With all the big attractions, from the Mona Lisa to Sangara Familia, it’s funny how some of the most lasting memories are made by a single person. Keep that in mind when your next new customer calls.

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  1. Pingback: Small Business Owners are the Same Everywhere | The ExitMap | Transition Planning for Business Owners and their Advisors

  2. This sounds like a fantastic trip. Fun, food, and the ability to see how the rest of the world runs their small businesses. Lots of lessons learned and ready to share. And, a hardy welcome back.

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Wageflation and the Talent Wars

Why are so many employers complaining about the availability of talented workers and the cost of hiring them? Government statistics indicate that real, inflation-adjusted wages are now below 1986 levels. In 2012, the Federal Reserve tracked both an all time high in want ads, along with an all time high in the long-term unemployed, especially among recent college graduates. How can we have both a surplus and a shortage at the same time?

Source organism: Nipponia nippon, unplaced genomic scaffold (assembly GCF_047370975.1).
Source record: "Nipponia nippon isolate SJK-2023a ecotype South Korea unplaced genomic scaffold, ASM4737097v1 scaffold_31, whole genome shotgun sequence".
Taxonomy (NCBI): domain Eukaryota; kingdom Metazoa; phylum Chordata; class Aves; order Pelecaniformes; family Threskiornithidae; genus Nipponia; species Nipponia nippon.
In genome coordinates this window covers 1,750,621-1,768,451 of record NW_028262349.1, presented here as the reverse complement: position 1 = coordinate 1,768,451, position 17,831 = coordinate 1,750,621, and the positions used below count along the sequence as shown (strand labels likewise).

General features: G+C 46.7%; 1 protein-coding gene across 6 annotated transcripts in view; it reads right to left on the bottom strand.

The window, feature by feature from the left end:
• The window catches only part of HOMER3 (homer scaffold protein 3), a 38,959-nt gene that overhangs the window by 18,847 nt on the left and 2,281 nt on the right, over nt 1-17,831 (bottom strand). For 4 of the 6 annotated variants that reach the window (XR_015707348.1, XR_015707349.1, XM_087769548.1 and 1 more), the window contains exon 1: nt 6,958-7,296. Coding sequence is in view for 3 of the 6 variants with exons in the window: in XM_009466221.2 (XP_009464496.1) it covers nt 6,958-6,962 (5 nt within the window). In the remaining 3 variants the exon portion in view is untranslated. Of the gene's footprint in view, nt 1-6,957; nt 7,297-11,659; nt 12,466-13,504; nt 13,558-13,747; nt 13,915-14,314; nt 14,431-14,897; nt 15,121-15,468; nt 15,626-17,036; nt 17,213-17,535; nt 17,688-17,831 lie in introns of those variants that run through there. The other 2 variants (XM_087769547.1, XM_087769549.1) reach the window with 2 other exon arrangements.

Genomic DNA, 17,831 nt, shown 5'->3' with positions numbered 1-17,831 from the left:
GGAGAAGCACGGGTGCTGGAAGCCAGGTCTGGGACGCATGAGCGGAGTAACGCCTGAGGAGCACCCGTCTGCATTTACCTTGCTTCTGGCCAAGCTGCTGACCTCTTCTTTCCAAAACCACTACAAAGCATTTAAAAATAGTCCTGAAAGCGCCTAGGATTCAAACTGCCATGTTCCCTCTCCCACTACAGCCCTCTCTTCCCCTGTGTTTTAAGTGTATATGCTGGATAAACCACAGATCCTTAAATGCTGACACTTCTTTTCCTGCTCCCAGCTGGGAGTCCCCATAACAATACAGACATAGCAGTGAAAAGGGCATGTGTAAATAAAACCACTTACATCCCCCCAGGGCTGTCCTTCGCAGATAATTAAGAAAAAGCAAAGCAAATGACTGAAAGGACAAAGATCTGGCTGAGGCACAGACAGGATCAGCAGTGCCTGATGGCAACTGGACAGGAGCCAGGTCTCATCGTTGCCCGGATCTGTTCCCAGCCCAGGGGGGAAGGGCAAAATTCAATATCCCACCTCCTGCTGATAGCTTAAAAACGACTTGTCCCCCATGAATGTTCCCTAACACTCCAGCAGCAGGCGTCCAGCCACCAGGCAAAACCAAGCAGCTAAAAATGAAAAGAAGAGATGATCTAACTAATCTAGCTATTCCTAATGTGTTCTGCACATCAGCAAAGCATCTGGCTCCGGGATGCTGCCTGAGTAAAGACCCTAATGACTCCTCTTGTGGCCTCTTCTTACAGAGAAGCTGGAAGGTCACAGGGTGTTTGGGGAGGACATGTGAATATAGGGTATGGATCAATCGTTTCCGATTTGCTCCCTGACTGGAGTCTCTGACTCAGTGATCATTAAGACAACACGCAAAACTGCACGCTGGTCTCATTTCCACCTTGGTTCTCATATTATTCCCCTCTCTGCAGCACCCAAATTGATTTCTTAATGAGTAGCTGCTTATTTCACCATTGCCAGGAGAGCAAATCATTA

unemployedThe talent wars are heating up. There are three major reasons why things will continue to get tougher for employers at one end of the spectrum, and for some workers at the other.

1. Demographics: As Boomers retire, the generation that follows (GenX) has about half the birthrate from the early 20-teens to the late 2020s, meaning that for every 8,000 Boomers who hit 65 years old daily, there are about 4,000 people reaching age 45. Supply and demand alone will drive pricing for the top echelon of workers.

2. Disparity: The Gini coefficient measures the gap between rich and poor by country, and it is widening in all of the industrialized economies. Technology is replacing mid-level white collar workers (salespeople, data entry,  customer service). Those who lose a task-based job seldom move up into a higher knowledge or decision making position. They more frequently have to settle for lower-paying task-based  employment. So wages decrease for the semi-skilled, while they increase for the highly skilled.

3. Disconnection: I’ve written before about the “Follow your passion” mantra. I have no statistics handy, but we all know that unemployment for college graduates is worse among the psychology and sociology majors than it is for engineers. The higher education system is built to generate revenue from kids sitting in big lecture halls, who support the institutions’ research and academic stars. I identified this gap between the workers that business seeks and those our education system produces as the major issue for employers over the coming decades in my interview with Bob Morris a few weeks ago.

So on one end of the scale, average wages are declining for workers, even those with degrees, who are underemployed in relation to their skills. On the other end we have increasing competition for those whose skill-set is in demand, from electricians and engineers to managers and executives.